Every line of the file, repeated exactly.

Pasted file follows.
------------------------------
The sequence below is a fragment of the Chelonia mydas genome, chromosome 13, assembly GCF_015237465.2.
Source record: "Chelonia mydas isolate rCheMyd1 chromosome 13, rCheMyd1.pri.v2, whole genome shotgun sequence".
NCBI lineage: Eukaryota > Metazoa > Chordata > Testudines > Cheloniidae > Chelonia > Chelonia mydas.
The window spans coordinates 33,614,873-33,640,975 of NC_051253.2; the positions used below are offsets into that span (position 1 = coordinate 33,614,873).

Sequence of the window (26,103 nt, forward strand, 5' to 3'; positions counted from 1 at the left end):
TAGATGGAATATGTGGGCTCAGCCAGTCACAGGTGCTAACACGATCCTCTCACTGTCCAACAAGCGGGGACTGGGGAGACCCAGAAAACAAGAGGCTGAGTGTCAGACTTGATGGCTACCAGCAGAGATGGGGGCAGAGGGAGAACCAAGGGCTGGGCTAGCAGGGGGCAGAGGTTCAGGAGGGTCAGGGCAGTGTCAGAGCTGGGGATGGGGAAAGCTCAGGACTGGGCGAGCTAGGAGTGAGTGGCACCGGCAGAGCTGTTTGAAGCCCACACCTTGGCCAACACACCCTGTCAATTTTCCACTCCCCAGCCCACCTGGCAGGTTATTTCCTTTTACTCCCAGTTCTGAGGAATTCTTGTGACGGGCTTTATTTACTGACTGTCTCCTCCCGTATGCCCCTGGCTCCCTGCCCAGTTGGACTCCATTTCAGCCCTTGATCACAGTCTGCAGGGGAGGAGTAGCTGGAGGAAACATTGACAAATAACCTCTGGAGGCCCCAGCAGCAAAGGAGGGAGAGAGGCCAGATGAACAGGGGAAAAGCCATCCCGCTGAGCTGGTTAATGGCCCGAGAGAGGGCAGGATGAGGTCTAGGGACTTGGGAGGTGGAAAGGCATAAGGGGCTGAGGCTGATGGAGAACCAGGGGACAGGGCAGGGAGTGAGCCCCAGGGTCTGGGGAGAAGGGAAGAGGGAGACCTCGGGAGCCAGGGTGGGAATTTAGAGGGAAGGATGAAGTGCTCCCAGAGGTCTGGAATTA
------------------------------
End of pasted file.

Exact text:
The sequence below is a fragment of the Chelonia mydas genome, chromosome 13, assembly GCF_015237465.2.
Source record: "Chelonia mydas isolate rCheMyd1 chromosome 13, rCheMyd1.pri.v2, whole genome shotgun sequence".
NCBI lineage: Eukaryota > Metazoa > Chordata > Testudines > Cheloniidae > Chelonia > Chelonia mydas.
The window spans coordinates 33,614,873-33,640,975 of NC_051253.2; the positions used below are offsets into that span (position 1 = coordinate 33,614,873).

Sequence of the window (26,103 nt, forward strand, 5' to 3'; positions counted from 1 at the left end):
TAGATGGAATATGTGGGCTCAGCCAGTCACAGGTGCTAACACGATCCTCTCACTGTCCAACAAGCGGGGACTGGGGAGACCCAGAAAACAAGAGGCTGAGTGTCAGACTTGATGGCTACCAGCAGAGATGGGGGCAGAGGGAGAACCAAGGGCTGGGCTAGCAGGGGGCAGAGGTTCAGGAGGGTCAGGGCAGTGTCAGAGCTGGGGATGGGGAAAGCTCAGGACTGGGCGAGCTAGGAGTGAGTGGCACCGGCAGAGCTGTTTGAAGCCCACACCTTGGCCAACACACCCTGTCAATTTTCCACTCCCCAGCCCACCTGGCAGGTTATTTCCTTTTACTCCCAGTTCTGAGGAATTCTTGTGACGGGCTTTATTTACTGACTGTCTCCTCCCGTATGCCCCTGGCTCCCTGCCCAGTTGGACTCCATTTCAGCCCTTGATCACAGTCTGCAGGGGAGGAGTAGCTGGAGGAAACATTGACAAATAACCTCTGGAGGCCCCAGCAGCAAAGGAGGGAGAGAGGCCAGATGAACAGGGGAAAAGCCATCCCGCTGAGCTGGTTAATGGCCCGAGAGAGGGCAGGATGAGGTCTAGGGACTTGGGAGGTGGAAAGGCATAAGGGGCTGAGGCTGATGGAGAACCAGGGGACAGGGCAGGGAGTGAGCCCCAGGGTCTGGGGAGAAGGGAAGAGGGAGACCTCGGGAGCCAGGGTGGGAATTTAGAGGGAAGGATGAAGTGCTCCCAGAGGTCTGGAATTA